So that means we have been gifted yet another 40 minutes of Jeff screaming, hollering, and swinging his vocals between these two affects across a collection of punchy tracks before getting to the five-minute-plus “grand” closer — a structuring principle that he’s utilized two different times now, and notably in more creative ways. This is to suggest that ideas and sounds are being recycled here, as the wheel isn’t so much being re-invented as it is just intensifying ever so slightly. The opening three tracks create something of an arrhythmic flow, as the songs jitter and stutter like agitated fits of nervousness, building up grand soundscapes just to tear them down with some blurted informalities; the title track then comes in to construct a thesis, first cooed with little agency and a sense of defeatism (“They were separating families carelessly / Under the guise of protecting you and me”) before breaking into a quicker tempo with a chanted vocal delivery. It’s Jeff doing what he does best: getting mad. But as the past four years have proven, there’s limited worth in expressing pure vexation beyond self-performative means; while it was fun at first, exorcising this particular sentiment, it has turned into something of an empty gesture this time around. Paul Attard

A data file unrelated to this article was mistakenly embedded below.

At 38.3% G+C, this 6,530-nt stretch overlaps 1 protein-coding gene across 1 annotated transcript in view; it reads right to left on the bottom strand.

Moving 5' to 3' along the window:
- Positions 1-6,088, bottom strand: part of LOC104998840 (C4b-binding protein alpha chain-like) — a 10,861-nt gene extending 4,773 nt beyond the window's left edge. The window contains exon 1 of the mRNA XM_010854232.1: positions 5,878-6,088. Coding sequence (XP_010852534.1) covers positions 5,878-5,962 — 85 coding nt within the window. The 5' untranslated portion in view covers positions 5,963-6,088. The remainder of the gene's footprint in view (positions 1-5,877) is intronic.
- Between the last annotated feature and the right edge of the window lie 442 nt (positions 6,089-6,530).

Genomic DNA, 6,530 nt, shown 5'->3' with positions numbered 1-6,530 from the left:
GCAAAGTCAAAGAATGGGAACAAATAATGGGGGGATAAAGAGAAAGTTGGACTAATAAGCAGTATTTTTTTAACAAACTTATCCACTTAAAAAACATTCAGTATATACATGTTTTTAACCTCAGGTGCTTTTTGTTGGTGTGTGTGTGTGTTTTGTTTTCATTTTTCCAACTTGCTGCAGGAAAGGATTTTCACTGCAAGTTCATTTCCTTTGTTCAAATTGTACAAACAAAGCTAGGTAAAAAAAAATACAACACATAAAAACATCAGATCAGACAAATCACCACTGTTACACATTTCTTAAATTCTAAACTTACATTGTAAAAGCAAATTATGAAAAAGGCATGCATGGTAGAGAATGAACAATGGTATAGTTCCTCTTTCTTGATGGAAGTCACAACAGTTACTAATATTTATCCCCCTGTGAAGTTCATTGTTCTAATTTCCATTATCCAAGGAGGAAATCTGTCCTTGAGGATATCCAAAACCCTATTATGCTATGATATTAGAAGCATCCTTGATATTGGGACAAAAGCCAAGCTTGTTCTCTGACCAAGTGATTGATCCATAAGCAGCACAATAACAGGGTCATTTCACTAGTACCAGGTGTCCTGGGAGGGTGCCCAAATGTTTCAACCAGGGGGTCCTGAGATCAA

Michael Hadreas can seem obsessed with thoughts of his own death, whether those manifest as the immediate release resulting from some accident, or as the slow decay of a body ravaged by disease — these thoughts have been a staple of his music released under the Perfume Genius moniker. And while on its face that doesn’t sound ‘enjoyable,’ in execution, the subject complements a multi-textured approach to pop music that avoids the pitfalls of many mainstream artists. Take the standout track from Set My Heart on Fire Immediately, “Describe,” with its rhythmic, chugging guitars and heavy, layered drums. What distinguishes the song most from some alt-rock radio hit is urgency in the lyrics. Hadreas’s search for love finds him pleading, “Can you just find him for me? Can you describe them for me?” The aforementioned fear of bodily decay — Hadreas has been diagnosed with Crohn’s disease — here becomes an engine of urgency, a desperation behind the effort to “find” the affection that’s being sought. The same intense sense of longing manifests itself on other tracks from this album as well, like “Without You” (“You know it’s been such a long, long time without you”) and “On the Floor” (“I’m trying but still I close my eyes, the dreaming bringing his face to mine”).